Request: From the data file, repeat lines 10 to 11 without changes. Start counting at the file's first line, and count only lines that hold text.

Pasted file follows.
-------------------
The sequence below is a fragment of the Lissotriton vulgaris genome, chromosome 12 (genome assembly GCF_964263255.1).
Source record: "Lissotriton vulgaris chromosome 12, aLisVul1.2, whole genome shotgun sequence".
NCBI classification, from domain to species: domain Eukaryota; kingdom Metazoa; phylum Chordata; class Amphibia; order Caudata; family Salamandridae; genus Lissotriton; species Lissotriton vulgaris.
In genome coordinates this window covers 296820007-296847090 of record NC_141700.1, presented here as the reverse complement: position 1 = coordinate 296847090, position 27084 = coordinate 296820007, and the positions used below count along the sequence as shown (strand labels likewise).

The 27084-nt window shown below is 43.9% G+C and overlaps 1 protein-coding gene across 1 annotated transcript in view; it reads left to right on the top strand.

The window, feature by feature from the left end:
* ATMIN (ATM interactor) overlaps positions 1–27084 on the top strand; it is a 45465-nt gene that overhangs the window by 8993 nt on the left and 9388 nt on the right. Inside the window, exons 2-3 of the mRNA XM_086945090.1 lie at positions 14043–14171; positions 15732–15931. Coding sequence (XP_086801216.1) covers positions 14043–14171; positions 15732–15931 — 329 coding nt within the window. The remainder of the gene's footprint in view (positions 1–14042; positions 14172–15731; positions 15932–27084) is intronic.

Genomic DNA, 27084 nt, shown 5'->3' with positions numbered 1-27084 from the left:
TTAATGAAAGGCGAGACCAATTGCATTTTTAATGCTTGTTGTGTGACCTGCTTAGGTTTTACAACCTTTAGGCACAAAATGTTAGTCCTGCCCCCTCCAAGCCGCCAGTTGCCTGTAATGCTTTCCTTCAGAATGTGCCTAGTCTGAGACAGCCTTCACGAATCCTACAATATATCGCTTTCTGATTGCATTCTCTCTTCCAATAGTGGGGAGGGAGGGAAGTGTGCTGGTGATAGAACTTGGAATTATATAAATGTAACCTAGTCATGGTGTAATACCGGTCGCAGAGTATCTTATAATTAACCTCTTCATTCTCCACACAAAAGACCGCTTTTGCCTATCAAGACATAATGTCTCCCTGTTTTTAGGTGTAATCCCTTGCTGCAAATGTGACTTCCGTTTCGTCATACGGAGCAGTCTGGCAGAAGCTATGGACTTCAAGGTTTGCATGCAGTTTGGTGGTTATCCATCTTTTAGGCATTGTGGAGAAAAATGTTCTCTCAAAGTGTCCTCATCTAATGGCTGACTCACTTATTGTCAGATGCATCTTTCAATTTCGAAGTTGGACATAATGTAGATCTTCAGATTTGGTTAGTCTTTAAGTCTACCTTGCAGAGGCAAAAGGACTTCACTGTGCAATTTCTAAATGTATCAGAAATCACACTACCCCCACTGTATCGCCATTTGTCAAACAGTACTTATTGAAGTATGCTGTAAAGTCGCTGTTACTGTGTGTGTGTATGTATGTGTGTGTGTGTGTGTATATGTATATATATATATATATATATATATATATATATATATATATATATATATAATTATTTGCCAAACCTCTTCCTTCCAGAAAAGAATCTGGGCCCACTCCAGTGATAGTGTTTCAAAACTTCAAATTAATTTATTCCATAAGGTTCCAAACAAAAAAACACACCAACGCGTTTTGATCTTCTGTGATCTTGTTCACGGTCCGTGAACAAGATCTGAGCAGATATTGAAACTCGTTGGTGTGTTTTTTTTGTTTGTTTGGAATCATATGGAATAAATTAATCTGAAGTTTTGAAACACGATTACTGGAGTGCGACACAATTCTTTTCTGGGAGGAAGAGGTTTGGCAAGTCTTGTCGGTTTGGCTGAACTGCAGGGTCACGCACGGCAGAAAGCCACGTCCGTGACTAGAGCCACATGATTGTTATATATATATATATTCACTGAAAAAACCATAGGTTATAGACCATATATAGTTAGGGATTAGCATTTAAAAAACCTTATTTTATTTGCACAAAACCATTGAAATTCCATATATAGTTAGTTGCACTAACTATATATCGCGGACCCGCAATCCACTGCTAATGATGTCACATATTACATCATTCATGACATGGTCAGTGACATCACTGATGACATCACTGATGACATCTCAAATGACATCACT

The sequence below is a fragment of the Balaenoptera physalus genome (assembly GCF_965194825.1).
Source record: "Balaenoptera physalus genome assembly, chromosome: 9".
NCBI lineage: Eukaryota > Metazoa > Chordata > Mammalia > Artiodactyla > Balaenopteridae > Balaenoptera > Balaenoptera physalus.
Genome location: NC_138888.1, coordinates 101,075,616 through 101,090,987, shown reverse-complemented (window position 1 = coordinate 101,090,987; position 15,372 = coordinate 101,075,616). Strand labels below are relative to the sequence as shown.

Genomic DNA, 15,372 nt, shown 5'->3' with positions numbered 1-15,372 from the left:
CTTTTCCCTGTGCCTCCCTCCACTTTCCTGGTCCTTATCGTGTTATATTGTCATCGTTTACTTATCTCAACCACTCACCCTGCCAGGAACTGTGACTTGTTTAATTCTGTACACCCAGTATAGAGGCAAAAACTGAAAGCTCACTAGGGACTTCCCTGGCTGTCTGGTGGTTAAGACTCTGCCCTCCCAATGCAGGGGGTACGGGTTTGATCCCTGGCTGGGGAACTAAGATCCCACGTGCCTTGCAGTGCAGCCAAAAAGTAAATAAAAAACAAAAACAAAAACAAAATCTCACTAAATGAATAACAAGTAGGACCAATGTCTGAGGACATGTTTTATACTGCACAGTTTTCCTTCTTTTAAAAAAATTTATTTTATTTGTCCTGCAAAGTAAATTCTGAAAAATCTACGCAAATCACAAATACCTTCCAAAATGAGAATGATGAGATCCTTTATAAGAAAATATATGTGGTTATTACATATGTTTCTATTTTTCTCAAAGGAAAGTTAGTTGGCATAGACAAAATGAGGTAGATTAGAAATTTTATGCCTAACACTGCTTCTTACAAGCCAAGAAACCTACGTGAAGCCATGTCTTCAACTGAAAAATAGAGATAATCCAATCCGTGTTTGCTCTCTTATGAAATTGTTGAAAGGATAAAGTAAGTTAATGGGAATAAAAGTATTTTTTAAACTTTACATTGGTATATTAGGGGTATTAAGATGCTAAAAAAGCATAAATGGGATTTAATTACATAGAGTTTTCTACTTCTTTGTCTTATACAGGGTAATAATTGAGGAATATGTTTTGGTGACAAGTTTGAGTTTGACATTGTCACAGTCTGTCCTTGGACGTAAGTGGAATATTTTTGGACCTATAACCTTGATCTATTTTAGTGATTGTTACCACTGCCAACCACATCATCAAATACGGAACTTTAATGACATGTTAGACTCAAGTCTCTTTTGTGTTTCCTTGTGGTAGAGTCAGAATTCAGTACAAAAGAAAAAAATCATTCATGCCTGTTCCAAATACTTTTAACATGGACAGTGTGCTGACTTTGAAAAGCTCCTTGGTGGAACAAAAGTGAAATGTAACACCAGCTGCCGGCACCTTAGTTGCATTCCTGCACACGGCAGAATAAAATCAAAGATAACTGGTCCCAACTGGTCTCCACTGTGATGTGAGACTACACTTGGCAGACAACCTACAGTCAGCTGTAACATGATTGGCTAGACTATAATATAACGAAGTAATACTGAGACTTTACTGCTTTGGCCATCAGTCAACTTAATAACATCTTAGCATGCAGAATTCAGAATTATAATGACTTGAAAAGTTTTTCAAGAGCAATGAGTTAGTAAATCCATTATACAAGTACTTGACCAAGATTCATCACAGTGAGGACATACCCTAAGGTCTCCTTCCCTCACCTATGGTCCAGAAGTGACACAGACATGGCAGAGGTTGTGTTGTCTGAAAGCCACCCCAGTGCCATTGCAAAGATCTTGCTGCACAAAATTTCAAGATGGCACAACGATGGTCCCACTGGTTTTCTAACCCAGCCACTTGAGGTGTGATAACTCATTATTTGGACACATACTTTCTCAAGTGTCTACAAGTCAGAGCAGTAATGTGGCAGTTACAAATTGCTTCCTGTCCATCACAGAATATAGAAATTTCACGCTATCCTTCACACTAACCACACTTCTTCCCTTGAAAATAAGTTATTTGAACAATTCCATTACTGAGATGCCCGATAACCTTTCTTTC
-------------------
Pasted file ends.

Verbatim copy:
The sequence below is a fragment of the Balaenoptera physalus genome (assembly GCF_965194825.1).
Source record: "Balaenoptera physalus genome assembly, chromosome: 9".